### „As a Line, I say, is looked upon to be the Trace of a Point moving forward, being in some sort divisible by a Point, and may be divided by Motion one Way, viz. as to Length; so Time may be conceiv'd as the Trace of a Moment continually flowing, having some Kind of Divisibility from an Instant, and from a successive Flux, inasmuch as it can be divided some how or other. And like as the Quantity of a Line consists of but one Length following the Motion; so the Quantity of Time pursues but one Succession stretched out as it were in Length, which the Length of the Space moved over shews and determines. We therefore shall always express Time by a right Line; first, indeed, taken or laid down at Pleasure, but whose Parts will exactly answer to the proportionable Parts of Time, as its Points do to the respective Instants of Time, and will aptly serve to represent them. Thus much for Time.“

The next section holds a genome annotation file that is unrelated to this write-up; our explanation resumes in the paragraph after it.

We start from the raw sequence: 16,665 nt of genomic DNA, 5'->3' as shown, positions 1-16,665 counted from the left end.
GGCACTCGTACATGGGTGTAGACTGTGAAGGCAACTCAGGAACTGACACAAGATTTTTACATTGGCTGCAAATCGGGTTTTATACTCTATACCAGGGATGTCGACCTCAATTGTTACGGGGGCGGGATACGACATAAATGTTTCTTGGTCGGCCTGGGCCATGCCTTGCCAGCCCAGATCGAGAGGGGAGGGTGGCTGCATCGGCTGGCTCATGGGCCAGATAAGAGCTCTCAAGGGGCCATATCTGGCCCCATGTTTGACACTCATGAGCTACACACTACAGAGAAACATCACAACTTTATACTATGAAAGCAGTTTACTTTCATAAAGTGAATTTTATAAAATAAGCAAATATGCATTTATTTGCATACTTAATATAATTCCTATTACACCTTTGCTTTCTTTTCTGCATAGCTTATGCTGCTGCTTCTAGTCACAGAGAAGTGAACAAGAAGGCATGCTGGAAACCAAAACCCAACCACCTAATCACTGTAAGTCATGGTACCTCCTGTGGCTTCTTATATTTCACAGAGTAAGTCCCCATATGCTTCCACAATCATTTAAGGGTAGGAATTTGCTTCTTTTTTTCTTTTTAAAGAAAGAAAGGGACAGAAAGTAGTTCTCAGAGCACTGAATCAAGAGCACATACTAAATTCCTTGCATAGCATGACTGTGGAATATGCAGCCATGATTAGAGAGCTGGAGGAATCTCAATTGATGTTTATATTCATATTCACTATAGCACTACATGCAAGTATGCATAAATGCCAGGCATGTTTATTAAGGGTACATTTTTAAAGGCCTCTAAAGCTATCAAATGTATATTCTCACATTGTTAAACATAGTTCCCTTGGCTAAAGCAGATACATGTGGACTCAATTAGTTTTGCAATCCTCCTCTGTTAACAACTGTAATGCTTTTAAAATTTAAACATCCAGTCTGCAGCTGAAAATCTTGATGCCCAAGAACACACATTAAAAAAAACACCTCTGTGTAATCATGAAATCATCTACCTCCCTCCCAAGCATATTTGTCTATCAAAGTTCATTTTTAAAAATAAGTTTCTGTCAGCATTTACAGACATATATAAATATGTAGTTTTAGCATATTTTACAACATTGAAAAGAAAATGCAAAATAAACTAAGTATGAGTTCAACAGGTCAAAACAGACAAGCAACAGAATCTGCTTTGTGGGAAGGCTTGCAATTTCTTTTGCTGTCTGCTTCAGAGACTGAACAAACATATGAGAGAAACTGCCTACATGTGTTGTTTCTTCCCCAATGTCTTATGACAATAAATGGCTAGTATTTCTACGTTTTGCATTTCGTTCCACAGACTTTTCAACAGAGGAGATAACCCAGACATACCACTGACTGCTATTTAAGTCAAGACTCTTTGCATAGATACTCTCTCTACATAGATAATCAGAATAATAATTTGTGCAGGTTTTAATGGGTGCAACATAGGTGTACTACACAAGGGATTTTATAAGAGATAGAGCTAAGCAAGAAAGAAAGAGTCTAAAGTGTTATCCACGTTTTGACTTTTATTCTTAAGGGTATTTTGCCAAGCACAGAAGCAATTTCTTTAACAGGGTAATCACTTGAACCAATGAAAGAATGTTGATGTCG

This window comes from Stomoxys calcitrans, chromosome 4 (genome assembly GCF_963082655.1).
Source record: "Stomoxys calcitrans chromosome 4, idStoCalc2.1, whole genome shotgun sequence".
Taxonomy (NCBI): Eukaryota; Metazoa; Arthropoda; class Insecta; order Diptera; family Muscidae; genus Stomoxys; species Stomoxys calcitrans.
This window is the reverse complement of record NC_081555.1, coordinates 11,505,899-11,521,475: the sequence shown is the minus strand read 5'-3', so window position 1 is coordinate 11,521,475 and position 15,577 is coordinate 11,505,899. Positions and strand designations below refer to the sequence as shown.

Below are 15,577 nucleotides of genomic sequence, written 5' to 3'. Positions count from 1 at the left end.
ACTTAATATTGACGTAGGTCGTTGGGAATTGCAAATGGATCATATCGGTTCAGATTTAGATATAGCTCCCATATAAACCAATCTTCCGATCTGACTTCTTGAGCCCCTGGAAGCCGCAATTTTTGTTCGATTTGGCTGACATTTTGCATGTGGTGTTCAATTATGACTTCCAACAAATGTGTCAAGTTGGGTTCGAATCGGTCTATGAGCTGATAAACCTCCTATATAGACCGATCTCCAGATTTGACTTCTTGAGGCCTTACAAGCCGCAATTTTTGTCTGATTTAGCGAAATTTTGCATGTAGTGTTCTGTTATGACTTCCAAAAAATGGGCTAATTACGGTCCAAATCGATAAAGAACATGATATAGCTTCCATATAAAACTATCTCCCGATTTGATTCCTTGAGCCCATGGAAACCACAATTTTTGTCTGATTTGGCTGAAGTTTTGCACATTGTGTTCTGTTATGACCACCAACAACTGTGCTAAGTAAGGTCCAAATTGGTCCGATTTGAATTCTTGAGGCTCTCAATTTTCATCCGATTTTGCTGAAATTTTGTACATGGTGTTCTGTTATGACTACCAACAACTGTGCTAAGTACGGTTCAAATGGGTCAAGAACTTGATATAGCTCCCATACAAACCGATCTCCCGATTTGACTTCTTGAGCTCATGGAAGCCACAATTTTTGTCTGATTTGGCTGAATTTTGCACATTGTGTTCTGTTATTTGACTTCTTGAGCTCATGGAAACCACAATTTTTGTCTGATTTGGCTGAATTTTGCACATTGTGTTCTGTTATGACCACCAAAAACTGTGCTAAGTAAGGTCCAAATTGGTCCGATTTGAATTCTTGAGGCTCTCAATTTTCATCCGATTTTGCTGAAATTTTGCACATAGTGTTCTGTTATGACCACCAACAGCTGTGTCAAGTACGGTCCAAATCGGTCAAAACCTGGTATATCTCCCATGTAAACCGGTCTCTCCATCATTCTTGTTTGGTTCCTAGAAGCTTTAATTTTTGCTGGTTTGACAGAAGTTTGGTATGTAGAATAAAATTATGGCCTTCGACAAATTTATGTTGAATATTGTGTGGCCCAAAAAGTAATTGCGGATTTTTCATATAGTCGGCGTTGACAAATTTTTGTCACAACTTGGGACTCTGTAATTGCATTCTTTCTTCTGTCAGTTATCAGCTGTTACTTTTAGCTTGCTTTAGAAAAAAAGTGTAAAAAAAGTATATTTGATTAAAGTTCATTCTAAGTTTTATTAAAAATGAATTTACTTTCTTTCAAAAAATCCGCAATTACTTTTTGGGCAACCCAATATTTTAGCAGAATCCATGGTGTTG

— Isaac Barrow English Christian theologian, and mathematician 1630 - 1677

p, 125

Geometrical Lectures (1735)